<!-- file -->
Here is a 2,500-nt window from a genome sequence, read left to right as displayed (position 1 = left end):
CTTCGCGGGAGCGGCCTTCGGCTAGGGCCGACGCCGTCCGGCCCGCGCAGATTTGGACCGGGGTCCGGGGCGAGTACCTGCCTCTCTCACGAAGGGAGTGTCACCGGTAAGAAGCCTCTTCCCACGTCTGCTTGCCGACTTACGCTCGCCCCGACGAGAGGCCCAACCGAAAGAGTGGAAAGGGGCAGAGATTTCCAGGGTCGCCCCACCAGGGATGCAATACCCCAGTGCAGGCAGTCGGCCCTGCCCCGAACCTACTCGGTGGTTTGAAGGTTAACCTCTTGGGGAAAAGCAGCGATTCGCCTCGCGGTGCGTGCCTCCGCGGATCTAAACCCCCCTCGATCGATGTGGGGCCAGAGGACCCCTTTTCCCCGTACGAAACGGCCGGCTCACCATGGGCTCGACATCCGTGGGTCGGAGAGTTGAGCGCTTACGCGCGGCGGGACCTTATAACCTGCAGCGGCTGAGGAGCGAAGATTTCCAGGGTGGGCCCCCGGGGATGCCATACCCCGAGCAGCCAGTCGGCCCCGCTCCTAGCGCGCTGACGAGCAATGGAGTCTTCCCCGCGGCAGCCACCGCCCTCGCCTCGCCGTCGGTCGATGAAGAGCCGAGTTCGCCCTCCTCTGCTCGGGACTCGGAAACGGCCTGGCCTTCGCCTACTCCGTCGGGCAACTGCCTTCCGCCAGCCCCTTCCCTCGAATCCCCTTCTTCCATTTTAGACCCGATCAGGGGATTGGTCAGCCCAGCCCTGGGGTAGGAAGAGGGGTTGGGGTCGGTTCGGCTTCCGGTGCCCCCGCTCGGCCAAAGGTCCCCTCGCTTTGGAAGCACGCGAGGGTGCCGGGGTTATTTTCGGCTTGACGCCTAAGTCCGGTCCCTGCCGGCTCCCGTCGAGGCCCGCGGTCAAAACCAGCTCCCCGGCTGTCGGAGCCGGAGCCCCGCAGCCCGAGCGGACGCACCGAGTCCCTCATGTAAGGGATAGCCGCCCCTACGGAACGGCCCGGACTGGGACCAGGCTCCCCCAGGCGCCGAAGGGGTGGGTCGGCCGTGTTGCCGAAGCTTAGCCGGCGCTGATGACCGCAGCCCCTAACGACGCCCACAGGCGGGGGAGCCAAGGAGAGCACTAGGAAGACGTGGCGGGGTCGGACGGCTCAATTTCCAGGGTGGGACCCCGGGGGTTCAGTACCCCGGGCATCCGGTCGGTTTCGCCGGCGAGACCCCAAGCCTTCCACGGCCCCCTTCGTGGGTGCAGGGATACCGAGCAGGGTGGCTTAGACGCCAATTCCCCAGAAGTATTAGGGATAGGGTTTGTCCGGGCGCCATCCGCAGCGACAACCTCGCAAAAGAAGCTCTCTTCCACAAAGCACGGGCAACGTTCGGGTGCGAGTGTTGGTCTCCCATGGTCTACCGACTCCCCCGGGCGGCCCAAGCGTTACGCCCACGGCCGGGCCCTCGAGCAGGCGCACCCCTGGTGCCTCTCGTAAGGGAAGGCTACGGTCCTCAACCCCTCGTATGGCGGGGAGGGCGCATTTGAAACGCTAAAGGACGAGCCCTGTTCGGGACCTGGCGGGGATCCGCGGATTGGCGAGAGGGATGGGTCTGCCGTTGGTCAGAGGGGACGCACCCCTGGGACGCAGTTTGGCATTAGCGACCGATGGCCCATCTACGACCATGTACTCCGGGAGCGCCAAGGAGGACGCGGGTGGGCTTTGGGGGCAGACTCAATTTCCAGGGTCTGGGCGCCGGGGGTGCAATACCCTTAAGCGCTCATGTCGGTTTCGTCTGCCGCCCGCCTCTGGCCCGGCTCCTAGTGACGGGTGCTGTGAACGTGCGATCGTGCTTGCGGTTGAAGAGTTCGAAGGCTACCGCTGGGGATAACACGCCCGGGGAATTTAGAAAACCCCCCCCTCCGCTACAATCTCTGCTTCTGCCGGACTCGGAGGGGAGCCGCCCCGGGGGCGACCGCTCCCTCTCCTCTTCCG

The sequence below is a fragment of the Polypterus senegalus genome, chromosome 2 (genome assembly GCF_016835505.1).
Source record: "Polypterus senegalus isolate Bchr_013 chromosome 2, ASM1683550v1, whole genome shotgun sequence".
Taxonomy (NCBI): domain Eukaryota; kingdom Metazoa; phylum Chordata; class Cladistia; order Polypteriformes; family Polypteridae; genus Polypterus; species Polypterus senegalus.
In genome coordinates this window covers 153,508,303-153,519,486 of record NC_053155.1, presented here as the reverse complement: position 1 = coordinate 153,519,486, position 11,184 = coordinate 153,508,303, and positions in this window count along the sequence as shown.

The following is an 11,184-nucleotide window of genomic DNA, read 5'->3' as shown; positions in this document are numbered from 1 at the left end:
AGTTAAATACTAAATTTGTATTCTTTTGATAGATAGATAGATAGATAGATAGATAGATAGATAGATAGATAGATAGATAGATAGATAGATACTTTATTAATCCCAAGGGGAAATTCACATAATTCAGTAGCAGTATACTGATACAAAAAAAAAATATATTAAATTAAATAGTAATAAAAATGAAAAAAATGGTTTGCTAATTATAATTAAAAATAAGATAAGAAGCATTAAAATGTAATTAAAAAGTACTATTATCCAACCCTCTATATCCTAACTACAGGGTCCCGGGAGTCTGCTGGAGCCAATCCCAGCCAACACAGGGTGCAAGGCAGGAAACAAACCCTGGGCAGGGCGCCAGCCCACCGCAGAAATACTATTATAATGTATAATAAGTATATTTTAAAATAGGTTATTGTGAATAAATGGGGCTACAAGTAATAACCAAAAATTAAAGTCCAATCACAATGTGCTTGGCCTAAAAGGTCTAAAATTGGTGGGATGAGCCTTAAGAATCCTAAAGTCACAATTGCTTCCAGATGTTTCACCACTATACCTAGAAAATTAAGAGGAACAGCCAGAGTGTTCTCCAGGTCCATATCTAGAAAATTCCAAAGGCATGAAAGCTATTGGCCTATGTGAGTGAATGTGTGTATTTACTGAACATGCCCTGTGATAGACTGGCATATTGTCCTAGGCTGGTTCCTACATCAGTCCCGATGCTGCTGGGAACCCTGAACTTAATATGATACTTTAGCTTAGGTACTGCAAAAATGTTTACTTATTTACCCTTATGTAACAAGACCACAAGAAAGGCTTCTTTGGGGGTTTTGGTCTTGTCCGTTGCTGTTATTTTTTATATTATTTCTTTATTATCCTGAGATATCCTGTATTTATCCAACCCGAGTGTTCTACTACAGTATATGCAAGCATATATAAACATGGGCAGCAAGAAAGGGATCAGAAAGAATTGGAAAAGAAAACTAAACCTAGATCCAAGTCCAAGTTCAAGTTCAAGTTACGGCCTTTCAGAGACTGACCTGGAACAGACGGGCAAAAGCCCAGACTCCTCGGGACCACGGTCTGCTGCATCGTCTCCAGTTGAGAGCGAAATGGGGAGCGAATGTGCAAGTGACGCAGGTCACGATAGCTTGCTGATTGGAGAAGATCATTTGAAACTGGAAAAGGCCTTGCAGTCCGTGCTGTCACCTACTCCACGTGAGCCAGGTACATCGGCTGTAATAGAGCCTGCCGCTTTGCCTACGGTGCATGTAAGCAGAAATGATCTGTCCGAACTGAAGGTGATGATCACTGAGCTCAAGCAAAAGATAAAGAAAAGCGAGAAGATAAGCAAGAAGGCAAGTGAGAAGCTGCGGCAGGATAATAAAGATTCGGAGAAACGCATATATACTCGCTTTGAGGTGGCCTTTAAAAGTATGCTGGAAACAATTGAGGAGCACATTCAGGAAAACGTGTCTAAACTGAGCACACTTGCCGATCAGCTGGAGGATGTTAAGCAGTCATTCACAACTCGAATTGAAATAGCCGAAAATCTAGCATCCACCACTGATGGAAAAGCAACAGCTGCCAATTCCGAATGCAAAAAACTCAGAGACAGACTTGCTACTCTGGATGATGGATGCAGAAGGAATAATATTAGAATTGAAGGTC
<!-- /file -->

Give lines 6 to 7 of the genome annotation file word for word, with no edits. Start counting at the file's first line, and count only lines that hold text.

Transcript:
In genome coordinates this window covers 153,508,303-153,519,486 of record NC_053155.1, presented here as the reverse complement: position 1 = coordinate 153,519,486, position 11,184 = coordinate 153,508,303, and positions in this window count along the sequence as shown.

The following is an 11,184-nucleotide window of genomic DNA, read 5'->3' as shown; positions in this document are numbered from 1 at the left end: